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In the following we discuss the UX concepts of kubed-sh and review its architecture.

UX concepts

In kubed-sh we're using terms as follows:

  • Cluster: a collection of Kubernetes control plane (master) and node (worker) components; can be local (kind for example) or remote such as an EKS cluster.
  • Context: when working with multiple clusters the context helps to pinpoint where exactly operations happen. Technically, a context defines the execution target and is a tuple in the form of: <name,cluster,authinfo,namespace>
  • Environment: a kubed-sh-specific concept describing the current set of resources you're operating on; it is part of a context. Note that environment is an extension of the (*nix local shell) concept of an environment into a set of clusters, located in exactly one Kubernetes namespace. For example, an environment has a list of environment variables and can be used for fine-grained execution control (scripting, project isolation).


In kubed-sh you can always tell the execution target by looking at the prompt. The general format of the prompt is as follows:


For example:


Above means you're currently in the environment, using the kind context in the demo namespace.

Here are the rules:

  • If no environment is explicitly created, the global environment is used. The prompt then changes to [context::namespace]. This is the default at startup.
  • The context can be changed by issuing the built-in cx command.
  • The environment can be changed by issuing the built in env command.
  • If the environment name ($ENV) is a FQDN and you launch a long-running (background) process called theapp then the resulting underlying service will be exposed to the outside world at $ENV/theapp.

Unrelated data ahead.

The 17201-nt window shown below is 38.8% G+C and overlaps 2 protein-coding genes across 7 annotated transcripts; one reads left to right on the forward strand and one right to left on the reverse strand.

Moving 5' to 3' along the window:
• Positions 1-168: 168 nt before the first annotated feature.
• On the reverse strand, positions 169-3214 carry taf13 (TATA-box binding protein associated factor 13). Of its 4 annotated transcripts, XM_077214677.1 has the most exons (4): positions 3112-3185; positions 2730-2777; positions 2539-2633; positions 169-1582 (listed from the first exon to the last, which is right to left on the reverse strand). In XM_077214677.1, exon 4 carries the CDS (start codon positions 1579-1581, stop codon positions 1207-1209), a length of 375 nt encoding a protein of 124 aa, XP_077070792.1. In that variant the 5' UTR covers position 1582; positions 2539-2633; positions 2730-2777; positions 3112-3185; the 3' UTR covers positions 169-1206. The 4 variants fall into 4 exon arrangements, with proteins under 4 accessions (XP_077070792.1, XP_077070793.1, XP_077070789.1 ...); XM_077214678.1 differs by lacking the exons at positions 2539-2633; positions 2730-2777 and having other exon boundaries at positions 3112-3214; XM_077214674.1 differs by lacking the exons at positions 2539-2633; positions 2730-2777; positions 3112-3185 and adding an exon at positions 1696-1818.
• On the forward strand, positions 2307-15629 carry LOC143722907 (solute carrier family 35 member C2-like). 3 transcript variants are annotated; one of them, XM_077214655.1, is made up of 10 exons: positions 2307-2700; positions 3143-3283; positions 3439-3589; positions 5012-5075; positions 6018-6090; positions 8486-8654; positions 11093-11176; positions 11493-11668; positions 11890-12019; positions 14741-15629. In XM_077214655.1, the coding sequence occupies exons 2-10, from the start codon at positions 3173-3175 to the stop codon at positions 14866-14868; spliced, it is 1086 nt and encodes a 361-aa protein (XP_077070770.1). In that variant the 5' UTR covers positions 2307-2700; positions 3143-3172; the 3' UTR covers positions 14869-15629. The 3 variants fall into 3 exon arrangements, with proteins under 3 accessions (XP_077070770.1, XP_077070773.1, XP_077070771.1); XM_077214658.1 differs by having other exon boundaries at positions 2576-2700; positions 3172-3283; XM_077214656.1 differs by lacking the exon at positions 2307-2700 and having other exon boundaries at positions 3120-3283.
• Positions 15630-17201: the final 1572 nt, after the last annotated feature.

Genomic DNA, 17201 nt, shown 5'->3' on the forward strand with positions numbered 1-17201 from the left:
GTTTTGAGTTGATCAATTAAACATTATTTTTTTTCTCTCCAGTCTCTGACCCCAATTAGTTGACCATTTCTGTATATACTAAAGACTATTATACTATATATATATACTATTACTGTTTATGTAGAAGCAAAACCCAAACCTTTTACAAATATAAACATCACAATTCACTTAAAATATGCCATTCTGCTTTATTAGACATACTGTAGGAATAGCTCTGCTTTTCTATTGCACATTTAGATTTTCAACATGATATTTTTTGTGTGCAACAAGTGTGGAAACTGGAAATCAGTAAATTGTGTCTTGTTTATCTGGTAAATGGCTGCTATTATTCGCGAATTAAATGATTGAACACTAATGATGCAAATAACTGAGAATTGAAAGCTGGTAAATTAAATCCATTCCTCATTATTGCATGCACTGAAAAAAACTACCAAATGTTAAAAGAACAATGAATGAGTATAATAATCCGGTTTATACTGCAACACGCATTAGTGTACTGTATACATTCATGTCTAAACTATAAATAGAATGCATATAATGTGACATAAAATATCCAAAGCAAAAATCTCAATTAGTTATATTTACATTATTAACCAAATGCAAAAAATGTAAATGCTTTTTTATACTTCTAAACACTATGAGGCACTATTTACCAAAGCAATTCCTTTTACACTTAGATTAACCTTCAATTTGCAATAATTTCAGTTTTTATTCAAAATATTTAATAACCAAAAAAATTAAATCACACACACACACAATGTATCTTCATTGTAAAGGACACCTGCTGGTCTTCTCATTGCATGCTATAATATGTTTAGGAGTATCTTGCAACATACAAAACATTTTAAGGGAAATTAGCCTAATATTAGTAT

Launching programs

kubed-sh follows two simple rules that mimic the behavior you're used to from a local shell:

  1. If a launch command via a binary or a script with an interpreted environment (initially: support for Node.js, Python, and Ruby) ends with an &, this causes the creation of a deployment and a service (name equals the name of the binary or script); this is good for any long-running app, effectively executing in the background.
  2. If the launch command doesn't end in an & then a pod is created; this is good for one-shot batch or interactive apps.

Further, kubed-sh supports environment variables to define and overwrite behavior such as the container images used, exposed service port, runtime features like hot-reload, etc.


The system architecture of kubed-sh looks as follows:

kubed-sh system architecture

In a nutshell, kubed-sh uses kubectl to launch and control binaries and scripts for you. It is multi-cluster and context aware and supports some local commands (such as cd, ls, cat) as well as a number of cluster commands, for example ps, kill or curl.

First and foremost kubed-sh depends on kubectl for all cluster operations. That is, all remote operations in the cluster essentially cause shelling out to kubectl. You can see what kubectl commands kubed-sh executes when you execute the debug built-in command.

To provide the shell interaction we're using the REPL package chzyer/readline, offering autocomplete, search (CTRL+R) and other standard operations such as CTRL+L for clearing the screen.

kubed-sh is stateless, meaning that any kind of state—such as environment membership, phases or app components—is entirely stored in Kubernetes, using labels and annotations.